Green’s Dictionary of Slang

chickee! excl.

also chickie! chicky!
[chicken n. (2a), i.e. one is acting in a cowardly manner]

(US) a warning of the impending approach of authority – whether police officer, parent or teacher – and thus a command to stop whatever one is doing that might cause that authority to act against one (cf. chiggers! excl.).

[US]H. Roth Call It Sleep (1977) 86: Chickee de cop, behin’ de rock. De monkey’s in de ba’ba shop!
[US]S. Kingsley Dead End Act II: Guard ’at watch and lay chickee! [Ibid.] dippy, milty and angel dash to the hopper, all yelling ‘Chickee!’.
[US]J.G. Rothenberg ‘Peanuts! The Pickle Dealers’ in AS XVI:3 Oct. 190: Pootso! Knocko! Bootz! Pootz! These four [...] are warnings, corresponding to the obsolete Chickee! and Cheese it!
[US]‘Hal Ellson’ Tomboy (1952) 142: Chickie, the nabs!
[US]Goldin et al. DAUL 43/1: Chicky or Chiggers. Beware! Look out! Police!
[US]Mad mag. Nov. 7: Chickee! Looketh who comes!
[US]B. Wohl A Cold Wind in August (1963) 183: ‘Chickee!’ They froze at the signal [...] a white-topped police car pulled slowly to a stop.
[US]Wentworth & Flexner DAS.
(con. 1915–25) Lutz Collection n.p.: Chicky! A word of warning. It was the usual word among school children (about 1915–1925) in Ramsey [NJ], when warning others of the approach of a teacher or the principal; [...] It meant that one should stop whatever behavior the authorities would condemn.
[US]H. Rawson Dict. of Invective (1991) 80: Kids also cry chickie as warning, but this is when they lay chickie acting as lookouts.

In phrases

lay chickie (v.) (also lay chic, ...chick, ...chickee, keep chickie, keep chips, stand chickie)

(US) to maintain a lookout (during a crime).

[US]H. Roth Call It Sleep (1977) 342: ‘And stay hea a secon’, see! – I’ll lay chickee.’ He crept warily up the stairs.
[US]J.G. Rothenberg ‘Peanuts! The Pickle Dealers’ in AS XVI:3 Oct. 189: To lay pootz, To lay bootz. To keep watch; to be a grapevine; to lay chickee.
[US]‘Hal Ellson’ Tomboy (1952) 13: I’ll go in first, Mick follows me and you lay chick.
[US]W. Brown Monkey On My Back (1954) 127: Luis [...] would go down the line of parked cars trying the doors while Hector ‘lay chic’.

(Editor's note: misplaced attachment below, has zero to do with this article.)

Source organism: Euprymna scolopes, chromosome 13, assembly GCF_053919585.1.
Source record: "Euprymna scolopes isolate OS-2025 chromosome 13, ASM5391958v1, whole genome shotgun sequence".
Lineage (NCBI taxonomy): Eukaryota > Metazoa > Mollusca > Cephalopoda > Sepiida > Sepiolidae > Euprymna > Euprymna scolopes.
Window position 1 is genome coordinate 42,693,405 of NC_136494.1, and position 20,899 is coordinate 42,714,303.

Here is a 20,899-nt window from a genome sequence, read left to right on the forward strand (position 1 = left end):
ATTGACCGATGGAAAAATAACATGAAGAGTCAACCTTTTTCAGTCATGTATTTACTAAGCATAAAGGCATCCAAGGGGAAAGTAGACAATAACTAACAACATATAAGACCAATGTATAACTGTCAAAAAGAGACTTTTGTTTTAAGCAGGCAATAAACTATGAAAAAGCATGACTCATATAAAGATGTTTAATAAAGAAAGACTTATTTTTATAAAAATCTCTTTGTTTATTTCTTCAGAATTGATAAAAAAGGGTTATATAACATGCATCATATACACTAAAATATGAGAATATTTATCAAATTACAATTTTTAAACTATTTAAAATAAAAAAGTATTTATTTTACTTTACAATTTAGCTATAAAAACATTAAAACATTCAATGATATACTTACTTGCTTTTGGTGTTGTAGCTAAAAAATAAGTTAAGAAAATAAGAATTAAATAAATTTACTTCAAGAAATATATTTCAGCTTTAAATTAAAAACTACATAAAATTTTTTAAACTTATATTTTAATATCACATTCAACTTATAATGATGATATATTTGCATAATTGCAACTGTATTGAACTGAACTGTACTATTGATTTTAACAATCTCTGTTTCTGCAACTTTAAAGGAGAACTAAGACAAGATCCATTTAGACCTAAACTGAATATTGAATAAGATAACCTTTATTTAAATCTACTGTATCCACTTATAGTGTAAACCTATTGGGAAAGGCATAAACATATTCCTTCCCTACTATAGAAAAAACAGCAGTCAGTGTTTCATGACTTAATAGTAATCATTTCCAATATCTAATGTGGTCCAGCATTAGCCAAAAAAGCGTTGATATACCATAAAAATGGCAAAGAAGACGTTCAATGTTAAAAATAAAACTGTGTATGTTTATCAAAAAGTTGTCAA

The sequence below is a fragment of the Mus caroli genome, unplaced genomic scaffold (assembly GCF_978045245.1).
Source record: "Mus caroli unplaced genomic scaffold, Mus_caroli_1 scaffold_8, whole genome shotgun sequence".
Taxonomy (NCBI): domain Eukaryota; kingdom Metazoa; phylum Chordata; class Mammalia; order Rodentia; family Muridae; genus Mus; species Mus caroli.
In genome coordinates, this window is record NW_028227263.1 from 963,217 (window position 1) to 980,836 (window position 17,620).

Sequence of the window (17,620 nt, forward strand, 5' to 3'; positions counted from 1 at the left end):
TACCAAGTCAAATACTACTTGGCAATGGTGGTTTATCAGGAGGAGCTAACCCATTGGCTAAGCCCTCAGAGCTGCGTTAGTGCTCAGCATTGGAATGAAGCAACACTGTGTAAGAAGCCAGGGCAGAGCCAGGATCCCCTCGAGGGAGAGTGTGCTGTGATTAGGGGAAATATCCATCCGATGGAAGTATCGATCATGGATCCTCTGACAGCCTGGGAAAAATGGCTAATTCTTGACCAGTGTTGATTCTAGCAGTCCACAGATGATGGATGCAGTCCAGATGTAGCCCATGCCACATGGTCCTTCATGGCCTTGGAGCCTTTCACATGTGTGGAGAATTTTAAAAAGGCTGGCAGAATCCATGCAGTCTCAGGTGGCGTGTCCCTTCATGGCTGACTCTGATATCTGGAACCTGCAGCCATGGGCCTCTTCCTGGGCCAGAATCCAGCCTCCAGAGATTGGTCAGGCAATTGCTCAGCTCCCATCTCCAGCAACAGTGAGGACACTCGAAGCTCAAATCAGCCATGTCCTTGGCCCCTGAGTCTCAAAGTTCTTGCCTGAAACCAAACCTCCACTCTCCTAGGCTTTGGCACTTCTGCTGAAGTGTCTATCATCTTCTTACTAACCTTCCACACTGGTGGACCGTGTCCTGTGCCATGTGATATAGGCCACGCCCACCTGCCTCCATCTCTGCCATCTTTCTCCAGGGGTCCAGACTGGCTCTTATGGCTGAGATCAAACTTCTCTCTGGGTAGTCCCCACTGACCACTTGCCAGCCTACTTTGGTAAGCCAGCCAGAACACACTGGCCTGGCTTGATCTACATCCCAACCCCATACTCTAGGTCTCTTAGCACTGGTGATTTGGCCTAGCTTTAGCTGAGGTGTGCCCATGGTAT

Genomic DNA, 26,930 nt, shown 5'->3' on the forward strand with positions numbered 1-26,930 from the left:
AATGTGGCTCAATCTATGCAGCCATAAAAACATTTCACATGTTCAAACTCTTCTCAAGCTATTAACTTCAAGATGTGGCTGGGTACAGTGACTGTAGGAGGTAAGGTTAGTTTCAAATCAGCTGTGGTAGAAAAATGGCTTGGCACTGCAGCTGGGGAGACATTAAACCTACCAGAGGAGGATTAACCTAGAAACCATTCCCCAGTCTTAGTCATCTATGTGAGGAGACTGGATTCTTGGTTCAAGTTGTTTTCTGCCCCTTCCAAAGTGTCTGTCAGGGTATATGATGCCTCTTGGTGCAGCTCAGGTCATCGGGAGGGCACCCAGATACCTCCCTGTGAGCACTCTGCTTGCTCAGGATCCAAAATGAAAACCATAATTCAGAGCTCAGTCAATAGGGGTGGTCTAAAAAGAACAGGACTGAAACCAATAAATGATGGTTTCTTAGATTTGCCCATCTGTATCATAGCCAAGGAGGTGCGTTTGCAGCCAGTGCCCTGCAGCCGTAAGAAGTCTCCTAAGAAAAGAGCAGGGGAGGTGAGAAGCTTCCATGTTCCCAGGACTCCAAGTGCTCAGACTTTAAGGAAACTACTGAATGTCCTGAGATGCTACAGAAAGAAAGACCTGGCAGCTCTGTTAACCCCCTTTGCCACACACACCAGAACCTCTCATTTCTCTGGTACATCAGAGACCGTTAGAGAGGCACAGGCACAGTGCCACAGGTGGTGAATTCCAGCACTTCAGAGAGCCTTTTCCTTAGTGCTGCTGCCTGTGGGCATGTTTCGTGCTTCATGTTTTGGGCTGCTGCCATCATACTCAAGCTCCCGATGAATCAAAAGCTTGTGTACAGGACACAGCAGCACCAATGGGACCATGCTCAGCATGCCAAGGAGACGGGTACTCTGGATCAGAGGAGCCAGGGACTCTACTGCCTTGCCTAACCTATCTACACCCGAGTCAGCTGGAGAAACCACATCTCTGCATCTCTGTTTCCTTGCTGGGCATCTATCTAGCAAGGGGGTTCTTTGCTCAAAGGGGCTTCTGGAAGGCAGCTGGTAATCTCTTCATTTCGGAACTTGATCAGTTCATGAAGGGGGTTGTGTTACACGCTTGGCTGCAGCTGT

[US]W. Brown Teen-Age Mafia 76: Long before he was old enough for the brand he laid chick for the roving gangs.
[US]C. Brown Manchild in the Promised Land (1969) 32: Not having anyone to lay chickie for me, I had to do it [i.e. a theft] quicker.
[US] in S. Harris Hellhole 221: You’ll come along to stand chickie for the cops.
[US]E. Grogan Ringolevio 46: He [...] stole a [...] hard-top Oldsmobile convertible while Clearhead and Girsch kept chickie for him.
[US]H. Rawson Dict. of Invective (1991) 80: Kids also cry chickie as warning, but this is when they lay chickie acting as lookouts.
[SA]R. Malan My Traitor’s Heart (1991) 53: Robin [...] kept chips for the fuzz.
play chickie (v.) (also play chicky)

(US) to maintain a lookout; usu. during a crime.

J. Petracca Come Back to Sorrento 59: ‘You stand up against the door and play chickie.’ [...] ‘I’ll play chickie, but I ain’t in on it!’.
[US]P. Thomas Down These Mean Streets (1970) 75: Three of us went in for the bread; Crip stayed behind to play chicky.
[US]N. Heard Howard Street 67: They searched for a money belt [...] while Butch and Brother played chickie.
[US]E. Torres Carlito’s Way 59: I’ll play chickie on the stoop.
V. Lindner Outlaw Games 93: I will play chickie for another dude and his woman in the john, but it does not give me no satisfaction.
D.W. McCullough Think on Death 238: I’ll watch the door, play chickie-the-cops in case they turn up.
(con. 1960s) W. Flores Foundling 119: Either one of us can play chickie while the other enters the room and collects the loot.